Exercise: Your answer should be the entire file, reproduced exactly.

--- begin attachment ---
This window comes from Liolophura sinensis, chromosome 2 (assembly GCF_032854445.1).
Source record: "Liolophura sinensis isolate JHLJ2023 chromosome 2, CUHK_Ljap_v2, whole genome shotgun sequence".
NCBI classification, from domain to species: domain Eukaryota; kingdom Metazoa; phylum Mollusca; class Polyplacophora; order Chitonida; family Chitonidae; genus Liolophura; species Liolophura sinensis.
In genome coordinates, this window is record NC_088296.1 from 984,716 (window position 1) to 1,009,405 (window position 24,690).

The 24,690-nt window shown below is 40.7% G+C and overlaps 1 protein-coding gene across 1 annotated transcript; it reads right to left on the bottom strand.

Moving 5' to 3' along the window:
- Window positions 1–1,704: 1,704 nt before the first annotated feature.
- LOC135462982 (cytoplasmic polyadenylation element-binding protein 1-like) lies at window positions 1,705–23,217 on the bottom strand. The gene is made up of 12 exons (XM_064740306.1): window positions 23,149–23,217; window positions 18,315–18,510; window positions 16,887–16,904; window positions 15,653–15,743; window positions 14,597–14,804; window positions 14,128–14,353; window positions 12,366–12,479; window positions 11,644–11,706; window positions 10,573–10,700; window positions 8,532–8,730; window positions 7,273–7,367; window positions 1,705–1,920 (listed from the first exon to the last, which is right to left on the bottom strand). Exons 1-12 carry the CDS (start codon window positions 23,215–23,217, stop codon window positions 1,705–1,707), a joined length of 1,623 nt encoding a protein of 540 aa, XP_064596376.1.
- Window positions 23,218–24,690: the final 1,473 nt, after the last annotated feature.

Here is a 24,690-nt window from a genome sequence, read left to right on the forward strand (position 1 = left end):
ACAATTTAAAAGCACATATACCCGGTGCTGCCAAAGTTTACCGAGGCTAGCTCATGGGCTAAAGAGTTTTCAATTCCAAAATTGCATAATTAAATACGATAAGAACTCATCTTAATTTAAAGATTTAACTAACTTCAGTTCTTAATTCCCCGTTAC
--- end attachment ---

This window comes from Liolophura sinensis, chromosome 2 (assembly GCF_032854445.1).
Source record: "Liolophura sinensis isolate JHLJ2023 chromosome 2, CUHK_Ljap_v2, whole genome shotgun sequence".
NCBI classification, from domain to species: domain Eukaryota; kingdom Metazoa; phylum Mollusca; class Polyplacophora; order Chitonida; family Chitonidae; genus Liolophura; species Liolophura sinensis.
In genome coordinates, this window is record NC_088296.1 from 984,716 (window position 1) to 1,009,405 (window position 24,690).

The 24,690-nt window shown below is 40.7% G+C and overlaps 1 protein-coding gene across 1 annotated transcript; it reads right to left on the bottom strand.

Moving 5' to 3' along the window:
- Window positions 1–1,704: 1,704 nt before the first annotated feature.
- LOC135462982 (cytoplasmic polyadenylation element-binding protein 1-like) lies at window positions 1,705–23,217 on the bottom strand. The gene is made up of 12 exons (XM_064740306.1): window positions 23,149–23,217; window positions 18,315–18,510; window positions 16,887–16,904; window positions 15,653–15,743; window positions 14,597–14,804; window positions 14,128–14,353; window positions 12,366–12,479; window positions 11,644–11,706; window positions 10,573–10,700; window positions 8,532–8,730; window positions 7,273–7,367; window positions 1,705–1,920 (listed from the first exon to the last, which is right to left on the bottom strand). Exons 1-12 carry the CDS (start codon window positions 23,215–23,217, stop codon window positions 1,705–1,707), a joined length of 1,623 nt encoding a protein of 540 aa, XP_064596376.1.
- Window positions 23,218–24,690: the final 1,473 nt, after the last annotated feature.

Here is a 24,690-nt window from a genome sequence, read left to right on the forward strand (position 1 = left end):
ACAATTTAAAAGCACATATACCCGGTGCTGCCAAAGTTTACCGAGGCTAGCTCATGGGCTAAAGAGTTTTCAATTCCAAAATTGCATAATTAAATACGATAAGAACTCATCTTAATTTAAAGATTTAACTAACTTCAGTTCTTAATTCCCCGTTAC